Sunday, December 5, 2010


I know, I know, two weeks and not a peep. This little human of ours is a brilliant time waster. i've also never been more popular than since I became the mother of Quinn. (If your self esteem needs a boost, have a baby. You'll be playing second fiddle to them of course, but you can still claim credit for any of their greatness, good looks or advanced behaviour).
I'm also hesitant to post anything without getting someone else to read it first, given that I'm going on not more than four hours sleep a night since the day she was born. There's a reason they train our military forces to cope with sleep deprivation as a means of torture.
I do declare that a blog is on the way...stand by for updates...

Sunday, November 28, 2010


Sorry folks, been a little distracted.
Introducing the peanut...her earth name shall be Quinn.
More blogging to come, but I'm afraid I get a little distracted staring, sniffing, smiling, crying, laughing, marvelling, gazing and adoring my very own little human.

Friday, November 19, 2010


Thursday was my birthday and my birthday wish was for the peanut to arrive before the weekend is out. It is 10.30 on Saturday morning, and apart from the now constant Braxton Hicks that accompany me wherever I go, it is showing no signs of obliging its mother’s request.
Why aren’t I using this time to write the next great Australian novel? I never have enough time to do all the writing I want, and here I’ve been handed the rarest of gifts – time to use however I choose – and I spend it doing online research into pressure points to induce labour, reading articles debating whether raspberry tea really works and whether or not nipple tweaking is a good idea. For the record, sitting on the couch playing with my nipples for hours at a time (as the study suggested) doesn’t strike me as a particularly good use of time. If however, you can incorporate it with another labour inducing suggestion of rigorous sex well then, that would be a fine way to while away the hours indeed.
All you parents out there are probably shaking your heads and thinking; ‘how frivolous she is. If only I had that time again I’d wash the curtains, alphabetise the dvd collection, and finally get around to crocheting that table cloth.’ Lucky for me we don’t have curtains, or dvd’s for that matter and I could only manage to crochet if I’d been locked in a room for a decade with no other stimulus provided.
I do walk. Ten kilometers in fact, and depending on where the baby is sitting, it can take anywhere from one hour to nearly two. (The lower the baby’s head, the shorter and more awkward my gait. I look like one of those old Asian ladies you see in 70’s films). The other day I even managed to jog. 
Jogging is defined by a period of time where both feet are off the ground simultaneously and while this wasn’t necessarily that comfortable, nor I am sure that pretty for those around me who viewed it, it felt fantastic. Abso-bloody-lutely fantastic. I cannot wait to get back out there again, the theme song from Chariots of Fire running through my mind as I stride (or more accurately plod I imagine) around the streets of Sydney, the sweat slicking off my arms, the sun cream mixing with the salt, the familiar burn in my calves as I force myself up the next hill.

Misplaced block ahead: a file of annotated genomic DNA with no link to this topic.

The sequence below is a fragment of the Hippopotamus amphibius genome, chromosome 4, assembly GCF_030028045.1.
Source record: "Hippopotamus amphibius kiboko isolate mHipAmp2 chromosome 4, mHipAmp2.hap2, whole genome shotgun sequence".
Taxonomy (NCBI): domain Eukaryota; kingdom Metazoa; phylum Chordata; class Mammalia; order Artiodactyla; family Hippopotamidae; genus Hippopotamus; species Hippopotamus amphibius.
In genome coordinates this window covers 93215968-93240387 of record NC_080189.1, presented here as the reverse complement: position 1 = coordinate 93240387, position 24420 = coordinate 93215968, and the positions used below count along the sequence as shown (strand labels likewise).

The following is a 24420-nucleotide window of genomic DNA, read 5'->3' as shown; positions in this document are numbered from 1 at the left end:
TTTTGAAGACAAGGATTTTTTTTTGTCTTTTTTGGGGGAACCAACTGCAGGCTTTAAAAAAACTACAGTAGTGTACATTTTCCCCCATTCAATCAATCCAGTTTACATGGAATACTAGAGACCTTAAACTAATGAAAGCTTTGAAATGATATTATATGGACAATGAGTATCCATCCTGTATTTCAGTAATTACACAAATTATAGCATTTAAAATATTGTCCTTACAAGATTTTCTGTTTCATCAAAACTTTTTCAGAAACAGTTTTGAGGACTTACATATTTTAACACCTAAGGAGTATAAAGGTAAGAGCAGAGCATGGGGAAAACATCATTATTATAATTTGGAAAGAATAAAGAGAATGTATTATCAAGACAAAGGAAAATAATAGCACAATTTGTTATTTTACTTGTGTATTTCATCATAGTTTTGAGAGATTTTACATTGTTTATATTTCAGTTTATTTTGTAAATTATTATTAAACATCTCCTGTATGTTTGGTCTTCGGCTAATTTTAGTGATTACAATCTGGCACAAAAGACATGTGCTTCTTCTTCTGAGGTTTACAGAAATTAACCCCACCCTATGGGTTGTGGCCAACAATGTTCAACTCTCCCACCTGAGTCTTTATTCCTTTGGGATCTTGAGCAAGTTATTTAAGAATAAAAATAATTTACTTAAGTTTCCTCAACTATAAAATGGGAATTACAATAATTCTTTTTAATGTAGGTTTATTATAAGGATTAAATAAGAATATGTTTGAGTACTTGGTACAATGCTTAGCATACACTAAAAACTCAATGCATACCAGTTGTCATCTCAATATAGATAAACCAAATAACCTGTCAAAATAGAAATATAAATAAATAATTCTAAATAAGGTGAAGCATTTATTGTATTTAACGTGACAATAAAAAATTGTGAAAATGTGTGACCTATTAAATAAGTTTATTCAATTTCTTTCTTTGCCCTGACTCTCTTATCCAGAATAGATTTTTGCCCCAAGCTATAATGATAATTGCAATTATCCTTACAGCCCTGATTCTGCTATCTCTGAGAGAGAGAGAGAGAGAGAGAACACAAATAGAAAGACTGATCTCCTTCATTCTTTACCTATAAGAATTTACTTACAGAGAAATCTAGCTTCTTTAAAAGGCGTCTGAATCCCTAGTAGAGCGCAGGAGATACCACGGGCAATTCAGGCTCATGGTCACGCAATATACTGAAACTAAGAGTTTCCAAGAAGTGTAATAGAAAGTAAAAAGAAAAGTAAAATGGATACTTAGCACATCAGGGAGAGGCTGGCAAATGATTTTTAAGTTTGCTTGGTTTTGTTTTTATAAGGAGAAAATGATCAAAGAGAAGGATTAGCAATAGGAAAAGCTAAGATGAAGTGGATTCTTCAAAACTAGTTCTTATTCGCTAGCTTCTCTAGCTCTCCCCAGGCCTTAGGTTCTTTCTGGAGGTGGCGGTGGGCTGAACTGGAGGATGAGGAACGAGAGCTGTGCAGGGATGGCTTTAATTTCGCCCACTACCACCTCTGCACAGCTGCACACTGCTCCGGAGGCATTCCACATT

Call me crazy, but apart from the obvious of falling more in love with the human we’ve created and getting to know it and spending hours just staring at it and all that, the single thing I am most looking forward to, is tying on my sneakers and going for a run. I’ve run probably on average 4 times a week since I was four years old. That’s a lot of distance. It’s my therapy. My anti-anxiety drug. And it works too – when I was desperate and poor in New York City, lonely in outback Australia, rained on in London, heartbroken in middle America, homesick in Santa Monica, everything was better when I got back from a run.
But for now, I’ll placate myself with a walk. A poor second but it’s the best I can do until this baby of mine decides to come out and meet its anxious parents. If you’re a runner, have a jog for me…

Tuesday, November 16, 2010


I can now almost doze through the Braxton Hicks.
Braxton Hicks, for those of you who’ve asked, are fake contractions. Apparently all women get them and you can have them for months and months, but I only started to become aware of them when they started to HURT. Who cares what happens if I can’t feel it? 
Braxton Hicks are like a dress rehearsal before opening night. But I’m beginning to think my stage partner and I are dreadfully over prepared. We’ve had a couple of ‘ten out of twelves’ (ten hours of rehearsal in one twelve hour period) but Union rules demand that you can only have two of those, and we’ve had three at least and gone over ten hours each time. Where’s my compensation for that huh? We’ve also had several tech runs, and although I’ve assured the peanut that the rest of the crew knows exactly what they’re doing, it insists on re-running every detail, except – of course – for the main event. Costume fitting and dress rehearsal are done, (bags are packed and ready by the front door) tickets are sold out and people from the waiting list keep calling to see when they can come and I’ve turned down other contracts so I can really focus on this role.
Back on the Braxtons, it’s not the greatest sleep I’ll admit, when every few minutes you get awoken by a gradual tightening in your abdomen that runs from just under your boobs all the way down to your notcha (not your girls bits and not your back bits) or perineum if you prefer the professional term. A tightening that starts out seemingly quite harmless, but quickly makes you feel that there is not in fact enough room for the human inside, causing everything to press forward and down, compressing all internal organs and stretching any exterior flesh. My stomach feels like its trying to return to its previous non-pregnant size without accounting for the three kilo human currently residing there.